ASCII, abbreviated from American Standard Code for Information Interchange, is a character encoding standard for electronic communication. ASCII codes represent text in computers, telecommunications equipment, other devices. Most modern character-encoding schemes are based on ASCII, although they support many additional characters; the Internet Assigned Numbers Authority prefers the name US-ASCII for this character encoding. ASCII is one of the IEEE milestones. ASCII was developed from telegraph code, its first commercial use was as a seven-bit teleprinter code promoted by Bell data services. Work on the ASCII standard began on October 6, 1960, with the first meeting of the American Standards Association's X3.2 subcommittee. The first edition of the standard was published in 1963, underwent a major revision during 1967, experienced its most recent update during 1986. Compared to earlier telegraph codes, the proposed Bell code and ASCII were both ordered for more convenient sorting of lists, added features for devices other than teleprinters.

Based on the English alphabet, ASCII encodes 128 specified characters into seven-bit integers as shown by the ASCII chart above. Ninety-five of the encoded characters are printable: these include the digits 0 to 9, lowercase letters a to z, uppercase letters A to Z, punctuation symbols. In addition, the original ASCII specification included 33 non-printing control codes which originated with Teletype machines. For example, lowercase i would be represented in the ASCII encoding by binary 1101001 = hexadecimal 69 = decimal 105; the American Standard Code for Information Interchange was developed under the auspices of a committee of the American Standards Association, called the X3 committee, by its X3.2 subcommittee, by that subcommittee's X3.2.4 working group. The ASA became the United States of America Standards Institute and the American National Standards Institute. With the other special characters and control codes filled in, ASCII was published as ASA X3.4-1963, leaving 28 code positions without any assigned meaning, reserved for future standardization, one unassigned control code.

There was some debate at the time whether there should be more control characters rather than the lowercase alphabet. The indecision did not last long: during May 1963 the CCITT Working Party on the New Telegraph Alphabet proposed to assign lowercase characters to sticks 6 and 7, International Organization for Standardization TC 97 SC 2 voted during October to incorporate the change into its draft standard; the X3.2.4 task group voted its approval for the change to ASCII at its May 1963 meeting. Locating the lowercase letters in sticks 6 and 7 caused the characters to differ in bit pattern from the upper case by a single bit, which simplified case-insensitive character matching and the construction of keyboards and printers; the X3 committee made other changes, including other new characters, renaming some control characters and moving or removing others. ASCII was subsequently updated as USAS X3.4-1967 USAS X3.4-1968, ANSI X3.4-1977, ANSI X3.4-1986. Revisions of the ASCII standard: ASA X3.4-1963 ASA X3.4-1965 USAS X3.4-1967 USAS X3.4-1968 ANSI X3.4-1977 ANSI X3.4-1986 ANSI X3.4-1986 ANSI X3.4-1986 ANSI INCITS 4-1986 ANSI INCITS 4-1986 INCITS 4-1986 INCITS 4-1986In the X3.15 standard, the X3 committee addressed how ASCII should be transmitted, how it should be recorded on perforated tape.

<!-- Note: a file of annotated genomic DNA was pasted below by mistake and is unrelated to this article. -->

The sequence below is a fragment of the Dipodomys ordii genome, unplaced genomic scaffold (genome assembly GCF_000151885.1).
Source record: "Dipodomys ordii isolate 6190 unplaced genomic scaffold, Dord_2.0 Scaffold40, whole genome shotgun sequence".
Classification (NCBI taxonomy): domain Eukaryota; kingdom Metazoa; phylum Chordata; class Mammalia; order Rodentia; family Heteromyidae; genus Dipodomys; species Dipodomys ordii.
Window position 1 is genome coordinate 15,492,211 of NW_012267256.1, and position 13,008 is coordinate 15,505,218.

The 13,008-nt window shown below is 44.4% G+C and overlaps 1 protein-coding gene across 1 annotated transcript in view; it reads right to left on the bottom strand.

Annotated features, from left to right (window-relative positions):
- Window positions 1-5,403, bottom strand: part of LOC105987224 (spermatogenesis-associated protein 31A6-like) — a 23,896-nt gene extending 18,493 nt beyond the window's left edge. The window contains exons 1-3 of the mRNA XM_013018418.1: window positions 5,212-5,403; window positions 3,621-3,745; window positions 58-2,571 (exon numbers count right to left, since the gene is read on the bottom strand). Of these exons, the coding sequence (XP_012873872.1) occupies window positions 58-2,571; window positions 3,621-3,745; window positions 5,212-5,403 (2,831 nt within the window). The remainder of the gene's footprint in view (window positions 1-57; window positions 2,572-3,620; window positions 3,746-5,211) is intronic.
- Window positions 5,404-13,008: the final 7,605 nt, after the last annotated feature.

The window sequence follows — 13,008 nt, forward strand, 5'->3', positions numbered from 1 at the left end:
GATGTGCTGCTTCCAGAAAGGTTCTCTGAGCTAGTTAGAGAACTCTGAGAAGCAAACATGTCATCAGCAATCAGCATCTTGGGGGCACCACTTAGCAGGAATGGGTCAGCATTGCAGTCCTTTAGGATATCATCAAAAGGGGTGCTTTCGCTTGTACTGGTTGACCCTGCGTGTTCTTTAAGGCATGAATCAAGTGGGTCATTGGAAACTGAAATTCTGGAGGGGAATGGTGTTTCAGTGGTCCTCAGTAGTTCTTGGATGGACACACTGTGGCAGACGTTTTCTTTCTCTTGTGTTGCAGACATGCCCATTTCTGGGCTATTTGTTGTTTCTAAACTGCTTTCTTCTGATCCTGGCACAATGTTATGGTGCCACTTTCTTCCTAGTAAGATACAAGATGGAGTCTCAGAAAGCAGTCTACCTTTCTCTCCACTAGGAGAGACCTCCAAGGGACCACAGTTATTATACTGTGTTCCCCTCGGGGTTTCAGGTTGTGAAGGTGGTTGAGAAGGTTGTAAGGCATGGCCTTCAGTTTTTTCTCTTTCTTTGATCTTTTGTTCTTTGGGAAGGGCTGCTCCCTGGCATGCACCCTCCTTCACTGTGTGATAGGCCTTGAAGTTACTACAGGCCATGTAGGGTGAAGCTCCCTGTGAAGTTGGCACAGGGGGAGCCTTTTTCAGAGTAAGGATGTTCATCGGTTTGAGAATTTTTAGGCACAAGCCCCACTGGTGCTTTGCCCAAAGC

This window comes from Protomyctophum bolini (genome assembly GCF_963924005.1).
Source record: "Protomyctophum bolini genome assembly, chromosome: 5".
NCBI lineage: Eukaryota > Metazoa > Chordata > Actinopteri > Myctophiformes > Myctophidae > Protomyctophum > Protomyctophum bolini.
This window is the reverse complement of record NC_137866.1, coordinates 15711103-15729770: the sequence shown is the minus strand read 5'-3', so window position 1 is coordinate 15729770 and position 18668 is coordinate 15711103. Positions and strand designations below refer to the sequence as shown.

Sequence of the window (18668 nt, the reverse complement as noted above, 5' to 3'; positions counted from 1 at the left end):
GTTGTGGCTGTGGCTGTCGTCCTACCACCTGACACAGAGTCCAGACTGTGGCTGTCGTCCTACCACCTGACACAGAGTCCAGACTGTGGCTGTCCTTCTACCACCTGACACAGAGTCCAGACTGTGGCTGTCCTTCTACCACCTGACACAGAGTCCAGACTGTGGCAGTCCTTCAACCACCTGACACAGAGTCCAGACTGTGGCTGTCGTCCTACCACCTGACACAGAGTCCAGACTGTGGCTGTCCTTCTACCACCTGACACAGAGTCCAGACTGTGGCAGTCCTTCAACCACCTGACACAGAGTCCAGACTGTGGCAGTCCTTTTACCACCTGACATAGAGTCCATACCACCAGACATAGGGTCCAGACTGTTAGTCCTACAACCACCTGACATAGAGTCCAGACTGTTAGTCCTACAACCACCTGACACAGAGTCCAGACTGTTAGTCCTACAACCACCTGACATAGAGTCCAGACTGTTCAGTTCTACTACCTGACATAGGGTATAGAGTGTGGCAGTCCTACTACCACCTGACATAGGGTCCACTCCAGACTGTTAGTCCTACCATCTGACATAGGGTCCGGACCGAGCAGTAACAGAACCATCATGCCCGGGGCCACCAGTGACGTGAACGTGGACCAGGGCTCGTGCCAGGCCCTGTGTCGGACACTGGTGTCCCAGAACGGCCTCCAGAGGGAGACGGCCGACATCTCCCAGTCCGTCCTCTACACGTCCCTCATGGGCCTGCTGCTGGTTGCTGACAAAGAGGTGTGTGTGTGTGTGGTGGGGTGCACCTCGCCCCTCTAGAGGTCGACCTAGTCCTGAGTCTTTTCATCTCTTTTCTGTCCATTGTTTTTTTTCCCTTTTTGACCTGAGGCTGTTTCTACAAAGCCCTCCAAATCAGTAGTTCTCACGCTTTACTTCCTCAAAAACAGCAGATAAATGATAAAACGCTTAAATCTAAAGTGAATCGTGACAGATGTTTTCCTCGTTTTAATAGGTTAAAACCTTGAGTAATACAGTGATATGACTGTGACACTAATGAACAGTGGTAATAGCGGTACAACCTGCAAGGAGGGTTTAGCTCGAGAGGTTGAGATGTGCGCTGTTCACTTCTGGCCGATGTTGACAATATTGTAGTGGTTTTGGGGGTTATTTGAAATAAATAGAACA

They proposed a 9-track standard for magnetic tape, attempted to deal with some punched card formats. The X3.2 subcommittee designed ASCII based on the earlier teleprinter encoding systems. Like other character encodings, ASCII specifies a correspondence between digital bit patterns and character symbols; this allows digital devices to communicate with each other and to process and communicate character-oriented information such as written language. Before ASCII was developed, the encodings in use included 26 alphabetic characters, 10 numerical digits, from 11 to 25 special graphic symbols. To include all these, control characters compatible with the Comité Consultatif International Téléphonique et Télégraphique International Telegraph Alphabet No. 2 standard of 1924, FIELDATA, early EBCDIC, more than 64 codes were required for ASCII. ITA2 were in turn based on the 5-bit telegraph code Émile Baudot invented in 1870 and patented in 1874; the committee debated the possibility of a shift function, which would allow more than 64 codes to be represented by a six-bit code.